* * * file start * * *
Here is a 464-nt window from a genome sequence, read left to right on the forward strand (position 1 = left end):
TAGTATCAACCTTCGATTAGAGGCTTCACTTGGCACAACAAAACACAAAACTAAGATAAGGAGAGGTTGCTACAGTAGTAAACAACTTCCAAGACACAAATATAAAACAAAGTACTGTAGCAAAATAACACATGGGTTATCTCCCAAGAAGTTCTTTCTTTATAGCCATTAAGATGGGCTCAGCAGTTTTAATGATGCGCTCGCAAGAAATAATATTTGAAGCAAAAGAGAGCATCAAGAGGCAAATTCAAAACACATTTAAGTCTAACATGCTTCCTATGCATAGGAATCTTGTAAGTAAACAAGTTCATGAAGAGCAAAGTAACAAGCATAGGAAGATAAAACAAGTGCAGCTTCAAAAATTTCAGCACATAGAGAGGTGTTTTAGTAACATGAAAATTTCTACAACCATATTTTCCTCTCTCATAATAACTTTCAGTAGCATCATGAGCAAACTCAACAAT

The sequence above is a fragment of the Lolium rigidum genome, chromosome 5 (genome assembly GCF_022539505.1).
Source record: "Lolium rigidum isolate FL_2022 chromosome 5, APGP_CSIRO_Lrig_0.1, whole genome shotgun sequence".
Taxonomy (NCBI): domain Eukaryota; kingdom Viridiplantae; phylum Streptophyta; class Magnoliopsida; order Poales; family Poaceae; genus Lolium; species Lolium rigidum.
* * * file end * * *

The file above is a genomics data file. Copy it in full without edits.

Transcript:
Here is a 464-nt window from a genome sequence, read left to right on the forward strand (position 1 = left end):
TAGTATCAACCTTCGATTAGAGGCTTCACTTGGCACAACAAAACACAAAACTAAGATAAGGAGAGGTTGCTACAGTAGTAAACAACTTCCAAGACACAAATATAAAACAAAGTACTGTAGCAAAATAACACATGGGTTATCTCCCAAGAAGTTCTTTCTTTATAGCCATTAAGATGGGCTCAGCAGTTTTAATGATGCGCTCGCAAGAAATAATATTTGAAGCAAAAGAGAGCATCAAGAGGCAAATTCAAAACACATTTAAGTCTAACATGCTTCCTATGCATAGGAATCTTGTAAGTAAACAAGTTCATGAAGAGCAAAGTAACAAGCATAGGAAGATAAAACAAGTGCAGCTTCAAAAATTTCAGCACATAGAGAGGTGTTTTAGTAACATGAAAATTTCTACAACCATATTTTCCTCTCTCATAATAACTTTCAGTAGCATCATGAGCAAACTCAACAAT

The sequence above is a fragment of the Lolium rigidum genome, chromosome 5 (genome assembly GCF_022539505.1).
Source record: "Lolium rigidum isolate FL_2022 chromosome 5, APGP_CSIRO_Lrig_0.1, whole genome shotgun sequence".
Taxonomy (NCBI): domain Eukaryota; kingdom Viridiplantae; phylum Streptophyta; class Magnoliopsida; order Poales; family Poaceae; genus Lolium; species Lolium rigidum.